Final Senior Bowl QB Power Rankings: Malik Willis, Sam Howell steal the show

Our final 2022 Senior Bowl QB Power Rankings -- who elevated their NFL Draft stock? Who won the group? Who answered the most questions?

The 2022 Senior Bowl practices are officially behind us. As such, it’s time to reset and reassess how we viewed the 2022 NFL Draft prospects at quarterback. Here are our final 2022 Senior Bowl Practice Power Rankings from the six QBs in attendance.

Final Practice 2022 Senior Bowl QB Power Rankings

While some quarterbacks had a few things to gain, others had more to lose. Yet, we’re here talking about the power rankings after one of those with a lot to lose proved he may be the best quarterback in the entire class.

It’s important to note here that these Senior Bowl QB Power Rankings are not indicative of how we view them as draftable prospects right now. More so, it’s actually a ranking of how each quarterback fared during the Senior Bowl as part of the practices. There’s still a lot of time to determine when speaking about our final quarterback rankings — the game film will always come first.

1) Malik Willis, Liberty

The aforementioned “more to lose” was directed right at Malik Willis. He had a ton to lose with a poor showing — but, never worry, Willis had the best week of Senior Bowl practices by far. He threw a couple of fastballs to start Day 1, but he calmed down. The Liberty signal-caller was the most consistent passer throughout the circuit.

Willis had great command over his passes and was as accurate as any of the quarterbacks. He proved that he can make NFL throws and make them with ease. Willis had solid poise in the pocket, and he was sharp with reads during team drills. He didn’t have to showcase his legs, which was impressive considering they were revered as his best attribute. Willis helped his draft stock more than anyone else in the QB room.

2) Sam Howell, North Carolina

Making 2021 look like an anomaly, Sam Howell was sharp for the majority of the practices. He was the Day 1 winner of the group, putting on a display with his arm talent. Day 2 was a bit different, but he still had a great day overall. Howell showcased a great deep ball and even better timing and touch with a cast of receivers he hadn’t previously worked with.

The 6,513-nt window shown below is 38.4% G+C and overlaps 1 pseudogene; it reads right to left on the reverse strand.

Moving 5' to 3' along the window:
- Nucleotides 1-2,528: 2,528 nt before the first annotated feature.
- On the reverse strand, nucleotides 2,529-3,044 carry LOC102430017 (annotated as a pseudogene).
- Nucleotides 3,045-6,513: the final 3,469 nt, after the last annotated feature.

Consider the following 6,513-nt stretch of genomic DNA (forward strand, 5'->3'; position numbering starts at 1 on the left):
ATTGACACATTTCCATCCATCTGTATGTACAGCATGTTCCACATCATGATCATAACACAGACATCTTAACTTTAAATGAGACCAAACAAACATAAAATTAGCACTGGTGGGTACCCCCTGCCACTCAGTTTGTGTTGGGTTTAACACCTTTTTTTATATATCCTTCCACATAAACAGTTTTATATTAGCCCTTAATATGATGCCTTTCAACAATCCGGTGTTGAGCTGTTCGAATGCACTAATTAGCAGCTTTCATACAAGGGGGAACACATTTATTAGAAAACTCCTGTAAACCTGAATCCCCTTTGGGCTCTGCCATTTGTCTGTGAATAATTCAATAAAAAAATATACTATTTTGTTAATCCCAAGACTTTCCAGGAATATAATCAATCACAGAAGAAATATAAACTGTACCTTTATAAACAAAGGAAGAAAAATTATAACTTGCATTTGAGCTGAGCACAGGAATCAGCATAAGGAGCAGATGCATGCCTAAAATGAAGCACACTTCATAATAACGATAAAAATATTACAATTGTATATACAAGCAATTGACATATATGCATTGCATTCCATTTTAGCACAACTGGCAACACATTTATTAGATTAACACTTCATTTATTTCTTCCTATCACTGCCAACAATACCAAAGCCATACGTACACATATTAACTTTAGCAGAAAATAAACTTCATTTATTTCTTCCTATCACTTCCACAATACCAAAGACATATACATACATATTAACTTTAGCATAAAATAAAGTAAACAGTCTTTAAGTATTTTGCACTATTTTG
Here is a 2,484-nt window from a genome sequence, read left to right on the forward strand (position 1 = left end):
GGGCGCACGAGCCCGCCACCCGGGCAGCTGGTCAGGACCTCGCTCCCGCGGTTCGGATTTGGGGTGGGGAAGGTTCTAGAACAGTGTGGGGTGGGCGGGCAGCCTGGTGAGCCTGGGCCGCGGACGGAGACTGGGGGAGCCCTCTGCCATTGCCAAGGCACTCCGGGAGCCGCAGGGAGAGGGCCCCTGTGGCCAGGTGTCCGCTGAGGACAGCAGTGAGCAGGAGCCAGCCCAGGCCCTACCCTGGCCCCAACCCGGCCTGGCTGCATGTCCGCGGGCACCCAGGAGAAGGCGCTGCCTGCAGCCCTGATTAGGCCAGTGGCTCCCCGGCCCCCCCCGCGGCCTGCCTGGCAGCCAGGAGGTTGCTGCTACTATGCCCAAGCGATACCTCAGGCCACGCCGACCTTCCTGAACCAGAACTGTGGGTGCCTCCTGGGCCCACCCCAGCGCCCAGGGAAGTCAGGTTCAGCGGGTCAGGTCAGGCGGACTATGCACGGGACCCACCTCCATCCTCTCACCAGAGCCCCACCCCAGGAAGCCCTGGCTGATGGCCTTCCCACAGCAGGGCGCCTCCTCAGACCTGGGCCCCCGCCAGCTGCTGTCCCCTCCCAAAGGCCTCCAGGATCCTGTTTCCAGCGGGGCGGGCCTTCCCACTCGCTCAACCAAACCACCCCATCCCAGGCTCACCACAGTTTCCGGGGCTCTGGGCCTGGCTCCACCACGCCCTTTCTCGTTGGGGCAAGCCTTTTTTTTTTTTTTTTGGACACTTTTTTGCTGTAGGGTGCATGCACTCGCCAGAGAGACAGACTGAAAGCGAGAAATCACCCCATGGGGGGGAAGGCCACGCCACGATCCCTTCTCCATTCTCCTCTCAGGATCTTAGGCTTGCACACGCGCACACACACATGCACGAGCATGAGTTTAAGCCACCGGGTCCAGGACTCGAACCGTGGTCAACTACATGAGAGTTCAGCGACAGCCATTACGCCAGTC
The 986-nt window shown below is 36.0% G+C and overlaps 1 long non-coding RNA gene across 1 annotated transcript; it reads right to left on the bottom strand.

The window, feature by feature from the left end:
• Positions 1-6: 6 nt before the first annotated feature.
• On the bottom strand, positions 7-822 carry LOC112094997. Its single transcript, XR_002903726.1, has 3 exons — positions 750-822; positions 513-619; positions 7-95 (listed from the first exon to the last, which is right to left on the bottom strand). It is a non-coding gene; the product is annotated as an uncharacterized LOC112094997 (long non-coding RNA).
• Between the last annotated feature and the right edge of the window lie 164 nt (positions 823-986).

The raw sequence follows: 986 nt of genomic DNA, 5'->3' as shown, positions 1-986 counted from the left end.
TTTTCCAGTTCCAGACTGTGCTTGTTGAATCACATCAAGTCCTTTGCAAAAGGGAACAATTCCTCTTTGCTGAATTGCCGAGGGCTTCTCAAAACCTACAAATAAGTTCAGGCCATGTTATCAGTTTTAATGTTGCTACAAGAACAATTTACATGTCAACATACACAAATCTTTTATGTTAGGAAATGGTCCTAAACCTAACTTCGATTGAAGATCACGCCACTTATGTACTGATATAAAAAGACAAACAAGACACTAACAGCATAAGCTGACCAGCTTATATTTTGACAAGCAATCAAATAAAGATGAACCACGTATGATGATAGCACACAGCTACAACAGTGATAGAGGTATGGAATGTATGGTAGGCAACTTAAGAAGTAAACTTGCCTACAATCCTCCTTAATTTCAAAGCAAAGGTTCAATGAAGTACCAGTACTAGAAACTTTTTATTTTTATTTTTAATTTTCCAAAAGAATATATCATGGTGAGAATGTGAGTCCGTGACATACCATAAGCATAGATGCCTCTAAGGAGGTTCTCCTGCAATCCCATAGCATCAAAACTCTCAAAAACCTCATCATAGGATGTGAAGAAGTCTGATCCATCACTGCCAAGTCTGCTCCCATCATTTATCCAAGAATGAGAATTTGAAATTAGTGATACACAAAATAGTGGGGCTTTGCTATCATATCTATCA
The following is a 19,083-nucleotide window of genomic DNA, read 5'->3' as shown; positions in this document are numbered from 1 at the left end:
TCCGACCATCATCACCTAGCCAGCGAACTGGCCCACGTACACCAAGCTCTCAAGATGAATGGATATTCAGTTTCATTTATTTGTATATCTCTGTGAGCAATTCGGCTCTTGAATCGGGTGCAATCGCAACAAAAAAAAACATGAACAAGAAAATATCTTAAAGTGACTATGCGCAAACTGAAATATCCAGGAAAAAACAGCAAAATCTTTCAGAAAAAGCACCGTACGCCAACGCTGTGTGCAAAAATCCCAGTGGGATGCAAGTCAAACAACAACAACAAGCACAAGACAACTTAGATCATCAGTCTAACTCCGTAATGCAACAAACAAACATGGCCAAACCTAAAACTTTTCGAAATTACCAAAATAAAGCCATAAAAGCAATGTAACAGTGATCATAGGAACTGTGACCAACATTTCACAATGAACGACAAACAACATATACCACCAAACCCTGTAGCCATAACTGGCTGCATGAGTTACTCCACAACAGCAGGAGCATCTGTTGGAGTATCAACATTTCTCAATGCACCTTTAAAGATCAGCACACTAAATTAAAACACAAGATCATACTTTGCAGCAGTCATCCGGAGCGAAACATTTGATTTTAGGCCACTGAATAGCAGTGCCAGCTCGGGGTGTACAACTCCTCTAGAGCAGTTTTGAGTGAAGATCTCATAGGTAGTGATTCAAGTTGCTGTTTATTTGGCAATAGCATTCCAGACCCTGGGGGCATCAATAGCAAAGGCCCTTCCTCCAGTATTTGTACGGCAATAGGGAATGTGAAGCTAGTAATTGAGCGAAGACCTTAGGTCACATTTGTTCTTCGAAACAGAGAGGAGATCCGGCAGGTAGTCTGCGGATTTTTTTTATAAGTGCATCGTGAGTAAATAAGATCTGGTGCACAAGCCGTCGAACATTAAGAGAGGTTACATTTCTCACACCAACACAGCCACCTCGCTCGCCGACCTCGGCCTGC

He also showed off his rushing ability, taking off on a couple of occasions after his keys were covered up. Howell was quick to react in the passing game during team drills and proved that he is more than capable of leading an NFL offense.

3) Carson Strong, Nevada

The ball left Carson Strong‘s hands differently. It was apparent that Strong had the best arm of the class in Mobile as it effortlessly flew 50-60 yards in the air at times. He may have gotten away with a few throws where he just chucked it deep. But on those occasions, it seemed like the play call for the situation — a “fourth-and-long, just heave it” moment — more than him thinking he could complete the throws he attempted.

It’s imperative to note that he needed to do little to prove he had all the skills to be a franchise quarterback. Strong shook those who thought he was a “statue” as he gracefully extended the play with his legs at times. He also answered questions about his knee, whether he wanted to or not, as those were the first media questions on Day 1.

4) Bailey Zappe, Western Kentucky

Bucking the “system QB” moniker with ease, Bailey Zappe had an impressive display of accuracy to all levels of the field during practices. Zappe had command over his balls, for the most part, leaving just a few throws over the middle with more left to be desired. He had one of the best throws of the practice circuit when he nailed Tennessee WR Velus Jones Jr. downfield for what would’ve been a 50+ yard touchdown.

Zappe made quick, easy reads in the WKU offensive scheme last season, but he showed that he can adapt his game to that of an NFL scheme. It was important for him to move the ball around the field — he did that with ease during the week.

5) Kenny Pickett, Pittsburgh

The only question surrounding Kenny Pickett at the Senior Bowl was his hand size. When he chose not to measure his hands during measurements, the questions continued to pile up. Yet, Pickett delivered sharp footballs with ample arm strength on what we would consider NFL throws.

Pickett was terrific on out-breaking throws and even crossers on backside bootlegs. It was a great series of practice throws from Pickett, who, again, had little to prove except his hand size. Since he didn’t answer the question to the majority of those in attendance, it’s hard to say he won the week at the position while others did, in fact, answer their biggest questions.

6) Desmond Ridder, Cincinnati

The issues that plagued Desmond Ridder‘s draft evaluation were present during his time at the helm of practice. Ridder was erratic. He was inaccurate. Ridder lost control of the football and lost control of the offense in the process at times.

Yet, it wasn’t all bad. Ridder had a good 7-on-7 period. He had some great throws to wide receivers during the 1-on-1s. But, of course, he followed that up with some inaccuracy during team drills. Ridder is like that bad golf round that you hit one good shot. And that one good shot keeps you coming back for more.

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